also implicatedinother autoinflammatorydiseases. Specificgain-of-
function mutations in the NALP3 protein lead to three related
familial autoinflammatory diseases: Muckle–Wells syndrome,
familial cold autoinflammatory syndrome and chronic infantile
neurologic cutaneous and articular syndrome4,29. In patients with
these diseases, mutations in NALP3 lead to a constitutive processing
of IL-1b30. In the case of gout and pseudogout, aberrant NALP3
inflammasome activation is not genetic, but mediated by local
deposition of crystals. Importantly, inflammation in hereditary
periodic fevers patients with mutations in NALP3 can be markedly
improved by treatments designated to block IL-1b20,21. Owing to the
similarity between NALP3-mediated hereditary periodic fevers and
benefit gout and pseudogout patients. It is also reasonable to foresee
that further identification of additional inflammasome-activating
endogenous danger signals will probably shed some light on the
molecular aetiology of other autoinflammatory diseases such as
systemic onset juvenile idiopathic arthritis and Behc ¸et’s disease
that share similarity with hereditary periodic fevers, gout or
Primary human monocyte and THP1 preparation and stimulation. THP1
cells were stimulated for 3h with 0.5mM of PMA the day before stimulation, as
described10. This treatment increases the phagocytic properties of the cells and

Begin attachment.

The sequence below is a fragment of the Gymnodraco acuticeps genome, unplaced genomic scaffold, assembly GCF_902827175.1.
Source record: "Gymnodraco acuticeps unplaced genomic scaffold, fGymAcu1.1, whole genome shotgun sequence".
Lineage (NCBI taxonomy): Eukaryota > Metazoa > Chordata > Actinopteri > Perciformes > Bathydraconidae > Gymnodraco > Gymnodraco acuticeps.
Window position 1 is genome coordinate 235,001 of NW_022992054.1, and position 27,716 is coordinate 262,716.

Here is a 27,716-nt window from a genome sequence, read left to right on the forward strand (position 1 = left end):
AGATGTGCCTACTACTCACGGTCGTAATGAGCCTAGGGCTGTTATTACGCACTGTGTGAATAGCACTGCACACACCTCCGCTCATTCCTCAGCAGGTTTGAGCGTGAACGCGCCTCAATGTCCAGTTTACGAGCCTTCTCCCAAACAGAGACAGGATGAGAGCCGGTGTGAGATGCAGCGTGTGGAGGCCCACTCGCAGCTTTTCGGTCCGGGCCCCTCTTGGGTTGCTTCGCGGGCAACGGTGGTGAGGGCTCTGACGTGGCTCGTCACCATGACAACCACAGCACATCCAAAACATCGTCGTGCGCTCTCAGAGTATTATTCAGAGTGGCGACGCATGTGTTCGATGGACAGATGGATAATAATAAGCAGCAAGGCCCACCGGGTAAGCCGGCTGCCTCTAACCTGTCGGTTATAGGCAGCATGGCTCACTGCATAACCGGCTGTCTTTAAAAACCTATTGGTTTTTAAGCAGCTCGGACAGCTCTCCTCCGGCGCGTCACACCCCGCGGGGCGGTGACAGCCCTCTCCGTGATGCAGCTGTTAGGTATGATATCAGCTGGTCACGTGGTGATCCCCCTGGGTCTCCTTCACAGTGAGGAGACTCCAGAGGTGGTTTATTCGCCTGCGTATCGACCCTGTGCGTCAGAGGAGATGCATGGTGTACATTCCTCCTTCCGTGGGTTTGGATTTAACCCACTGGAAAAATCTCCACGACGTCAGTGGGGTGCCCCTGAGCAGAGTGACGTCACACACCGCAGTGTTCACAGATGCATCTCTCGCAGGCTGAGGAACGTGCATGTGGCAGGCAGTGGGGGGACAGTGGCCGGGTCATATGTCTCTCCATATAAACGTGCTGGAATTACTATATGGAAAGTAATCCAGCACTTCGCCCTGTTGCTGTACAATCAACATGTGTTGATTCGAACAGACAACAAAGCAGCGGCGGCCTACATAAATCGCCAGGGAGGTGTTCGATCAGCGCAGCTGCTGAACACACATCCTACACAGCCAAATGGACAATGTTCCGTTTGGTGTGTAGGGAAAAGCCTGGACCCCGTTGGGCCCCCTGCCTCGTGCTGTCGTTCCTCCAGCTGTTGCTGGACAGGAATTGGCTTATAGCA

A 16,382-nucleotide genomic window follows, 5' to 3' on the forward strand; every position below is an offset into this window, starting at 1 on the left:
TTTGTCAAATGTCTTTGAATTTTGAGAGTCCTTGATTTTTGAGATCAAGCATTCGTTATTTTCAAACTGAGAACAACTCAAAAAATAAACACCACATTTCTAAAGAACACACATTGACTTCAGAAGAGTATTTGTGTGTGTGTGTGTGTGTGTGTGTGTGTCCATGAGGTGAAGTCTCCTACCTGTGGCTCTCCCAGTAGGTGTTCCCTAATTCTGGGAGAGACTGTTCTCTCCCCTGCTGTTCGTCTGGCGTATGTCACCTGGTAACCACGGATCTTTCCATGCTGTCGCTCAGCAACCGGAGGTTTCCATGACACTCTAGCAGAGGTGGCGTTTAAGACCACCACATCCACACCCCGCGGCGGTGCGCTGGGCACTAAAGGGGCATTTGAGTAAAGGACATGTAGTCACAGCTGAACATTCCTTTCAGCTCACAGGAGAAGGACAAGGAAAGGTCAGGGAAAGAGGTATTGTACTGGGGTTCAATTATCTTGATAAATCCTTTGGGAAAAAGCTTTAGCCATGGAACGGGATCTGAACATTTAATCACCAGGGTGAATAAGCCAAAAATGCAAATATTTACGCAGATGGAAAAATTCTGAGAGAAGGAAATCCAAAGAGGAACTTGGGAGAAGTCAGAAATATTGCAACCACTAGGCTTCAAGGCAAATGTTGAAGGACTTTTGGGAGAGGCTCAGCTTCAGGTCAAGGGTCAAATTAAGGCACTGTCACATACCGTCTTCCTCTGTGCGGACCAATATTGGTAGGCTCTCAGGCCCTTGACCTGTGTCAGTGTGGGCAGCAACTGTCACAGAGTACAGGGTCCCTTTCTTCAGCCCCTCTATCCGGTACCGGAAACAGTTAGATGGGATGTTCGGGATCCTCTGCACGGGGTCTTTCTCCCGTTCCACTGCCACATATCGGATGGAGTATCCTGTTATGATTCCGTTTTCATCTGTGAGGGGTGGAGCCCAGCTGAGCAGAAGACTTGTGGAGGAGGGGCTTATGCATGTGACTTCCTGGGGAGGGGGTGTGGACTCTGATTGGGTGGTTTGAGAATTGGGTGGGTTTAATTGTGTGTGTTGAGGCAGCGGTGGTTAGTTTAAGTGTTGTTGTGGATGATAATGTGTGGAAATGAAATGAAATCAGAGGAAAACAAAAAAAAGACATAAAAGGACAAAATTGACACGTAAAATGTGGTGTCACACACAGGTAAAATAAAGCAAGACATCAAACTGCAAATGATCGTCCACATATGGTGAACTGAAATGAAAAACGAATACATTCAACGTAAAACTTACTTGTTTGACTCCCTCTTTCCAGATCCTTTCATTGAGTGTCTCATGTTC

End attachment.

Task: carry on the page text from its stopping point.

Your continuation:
induces a constitutive production of pro-IL-1b. Human monocytes were
purified as described previously30. All cells were stimulated in OptiMEM
medium as indicated. Human mature IL-1b was detected with a specific
antibody directed against the cleaved epitope (D116) from Cell Signaling.
Mouse macrophage preparation. Eight-to-twelve-week-old mice of indicated
genotypes were injected intraperitoneally with 4% thioglycollate solution, and
macrophageswerecollectedbyperitoneallavage3days later. Cells wereplatedat
the density of 7 £ 105cells in 12-well dishes and non-adherent cells were
removed after 3h. Cells were cultured in RPMI complemented with 10% FCS,
sodiumpyruvate, penicillin/streptomycinand L-glutamine. All cellswere stimu-
lated in OptiMEM medium.
crystals or0.2mgofzymosanin0.5-mlsterilePBS.After6h,mice werekilledby
CO2exposureandperitonealcavitieswere washedwith 10mlofPBS.Thelavage
fluids were analysed for PMN recruitment byFACSusing the neutrophil marker
Ly-6G (1A8, BD Biosciences).
Mice and reagents. NALP3 targeting vector (Supplementary Fig. 1) was
electroporated into C57BL/6 embryonic stem (ES) cells (Ozgene). Homologous
into C57BL/6 blastocysts. Offspring were backcrossed to C57BL/6 mice and
germline transmission was confirmed by PCR of tail genomic DNA. Additional
Received 19 November; accepted 12 December 2005.
Published online 11 January 2006.
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Supplementary Information is linked to the online version of the paper at
Acknowledgements We thank C. Mattmann for technical support and A. So,
H. Everett, E. Meylan, M. Thome and P. Schneider for discussions and critical
reading of the manuscript. We thank S. Mariathasan, V. M. Dixit, R. A. Flavell,
M. Kopf and S. Akira for the gift of various knockout mice. This work was
supported by grants from the Swiss National Science Foundation and the
Commission of Technology and Innovation (CTI). V.P. is supported by a
fellowship of the FRM (Fondation pour la Recherche Me ´dicale); A.T. by a NCCR
Author Information Reprints and permissions information is available at
npg.nature.com/reprintsandpermissions. The authors declare no competing
financial interests. Correspondence and requests for materials should be
addressed to J.T. (email@example.com).
NATURE|Vol 440|9 March 2006